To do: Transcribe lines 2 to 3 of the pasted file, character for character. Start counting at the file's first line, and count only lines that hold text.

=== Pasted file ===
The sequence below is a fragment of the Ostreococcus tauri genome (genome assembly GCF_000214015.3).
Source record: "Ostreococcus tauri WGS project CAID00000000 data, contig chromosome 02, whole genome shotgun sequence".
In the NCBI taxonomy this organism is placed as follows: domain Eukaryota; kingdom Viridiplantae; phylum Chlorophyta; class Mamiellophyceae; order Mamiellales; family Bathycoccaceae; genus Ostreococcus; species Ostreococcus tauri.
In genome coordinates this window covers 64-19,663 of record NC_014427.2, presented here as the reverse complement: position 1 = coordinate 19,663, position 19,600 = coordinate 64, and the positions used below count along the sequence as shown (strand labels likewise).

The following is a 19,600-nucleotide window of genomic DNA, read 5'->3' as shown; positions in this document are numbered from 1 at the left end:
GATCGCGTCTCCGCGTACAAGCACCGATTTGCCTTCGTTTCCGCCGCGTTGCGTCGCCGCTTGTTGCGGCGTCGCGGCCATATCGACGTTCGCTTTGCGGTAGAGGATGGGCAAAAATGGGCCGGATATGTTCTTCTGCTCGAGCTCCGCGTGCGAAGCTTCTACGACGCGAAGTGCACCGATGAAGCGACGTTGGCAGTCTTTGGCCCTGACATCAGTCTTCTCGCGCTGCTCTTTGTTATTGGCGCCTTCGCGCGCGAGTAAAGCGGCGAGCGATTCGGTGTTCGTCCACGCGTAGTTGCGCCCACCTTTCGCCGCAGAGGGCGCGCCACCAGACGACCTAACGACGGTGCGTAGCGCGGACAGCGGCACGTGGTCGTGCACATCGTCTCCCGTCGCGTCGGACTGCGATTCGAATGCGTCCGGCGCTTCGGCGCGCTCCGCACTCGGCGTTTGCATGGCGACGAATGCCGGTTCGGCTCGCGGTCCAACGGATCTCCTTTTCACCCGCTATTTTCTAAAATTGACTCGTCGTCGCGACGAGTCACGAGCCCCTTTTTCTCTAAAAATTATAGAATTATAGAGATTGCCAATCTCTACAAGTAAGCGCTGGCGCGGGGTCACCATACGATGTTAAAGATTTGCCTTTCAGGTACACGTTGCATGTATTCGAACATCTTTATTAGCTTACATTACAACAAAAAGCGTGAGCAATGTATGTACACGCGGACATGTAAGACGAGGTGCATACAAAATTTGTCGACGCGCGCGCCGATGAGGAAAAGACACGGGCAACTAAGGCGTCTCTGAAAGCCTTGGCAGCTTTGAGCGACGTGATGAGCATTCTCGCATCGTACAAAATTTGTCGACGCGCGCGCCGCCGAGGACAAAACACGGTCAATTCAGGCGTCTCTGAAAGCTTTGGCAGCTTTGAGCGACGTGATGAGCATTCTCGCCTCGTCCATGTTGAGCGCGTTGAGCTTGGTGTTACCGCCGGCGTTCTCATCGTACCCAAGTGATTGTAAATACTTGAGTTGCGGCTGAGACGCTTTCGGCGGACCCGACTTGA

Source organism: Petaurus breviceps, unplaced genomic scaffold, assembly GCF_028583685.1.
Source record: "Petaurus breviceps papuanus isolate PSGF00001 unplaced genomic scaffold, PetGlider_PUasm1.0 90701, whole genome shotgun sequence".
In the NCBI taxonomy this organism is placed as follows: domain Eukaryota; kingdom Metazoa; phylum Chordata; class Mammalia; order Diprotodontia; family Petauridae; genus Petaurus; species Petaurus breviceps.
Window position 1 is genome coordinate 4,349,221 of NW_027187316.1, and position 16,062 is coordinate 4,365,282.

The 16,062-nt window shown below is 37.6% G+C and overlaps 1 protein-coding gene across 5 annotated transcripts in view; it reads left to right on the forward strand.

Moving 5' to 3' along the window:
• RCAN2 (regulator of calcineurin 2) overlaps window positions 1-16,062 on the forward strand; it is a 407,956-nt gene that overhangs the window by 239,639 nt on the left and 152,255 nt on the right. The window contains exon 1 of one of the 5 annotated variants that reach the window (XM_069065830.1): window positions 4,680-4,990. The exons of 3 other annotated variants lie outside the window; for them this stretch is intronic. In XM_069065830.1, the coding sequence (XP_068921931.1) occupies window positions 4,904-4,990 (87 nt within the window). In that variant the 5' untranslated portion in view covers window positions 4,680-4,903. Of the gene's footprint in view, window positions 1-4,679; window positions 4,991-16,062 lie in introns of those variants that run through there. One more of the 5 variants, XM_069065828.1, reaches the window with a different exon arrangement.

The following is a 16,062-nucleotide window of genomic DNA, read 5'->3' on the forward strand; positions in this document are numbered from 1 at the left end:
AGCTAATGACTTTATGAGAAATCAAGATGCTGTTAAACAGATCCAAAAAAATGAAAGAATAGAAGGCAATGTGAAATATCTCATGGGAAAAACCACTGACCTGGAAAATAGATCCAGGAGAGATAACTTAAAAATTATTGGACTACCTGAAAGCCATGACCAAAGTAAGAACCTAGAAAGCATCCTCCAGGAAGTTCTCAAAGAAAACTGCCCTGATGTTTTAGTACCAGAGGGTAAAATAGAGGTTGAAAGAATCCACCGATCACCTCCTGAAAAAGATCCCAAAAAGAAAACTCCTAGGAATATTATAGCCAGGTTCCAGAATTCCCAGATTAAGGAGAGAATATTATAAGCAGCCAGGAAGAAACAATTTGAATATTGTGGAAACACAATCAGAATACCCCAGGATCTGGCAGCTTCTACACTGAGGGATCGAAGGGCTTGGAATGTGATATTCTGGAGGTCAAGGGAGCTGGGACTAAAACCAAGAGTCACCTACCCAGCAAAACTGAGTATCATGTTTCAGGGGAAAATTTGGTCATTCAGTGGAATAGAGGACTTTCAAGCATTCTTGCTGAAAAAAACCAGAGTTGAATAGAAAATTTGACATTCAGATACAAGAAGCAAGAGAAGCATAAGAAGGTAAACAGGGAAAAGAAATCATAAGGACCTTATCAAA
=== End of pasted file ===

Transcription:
Source record: "Ostreococcus tauri WGS project CAID00000000 data, contig chromosome 02, whole genome shotgun sequence".
In the NCBI taxonomy this organism is placed as follows: domain Eukaryota; kingdom Viridiplantae; phylum Chlorophyta; class Mamiellophyceae; order Mamiellales; family Bathycoccaceae; genus Ostreococcus; species Ostreococcus tauri.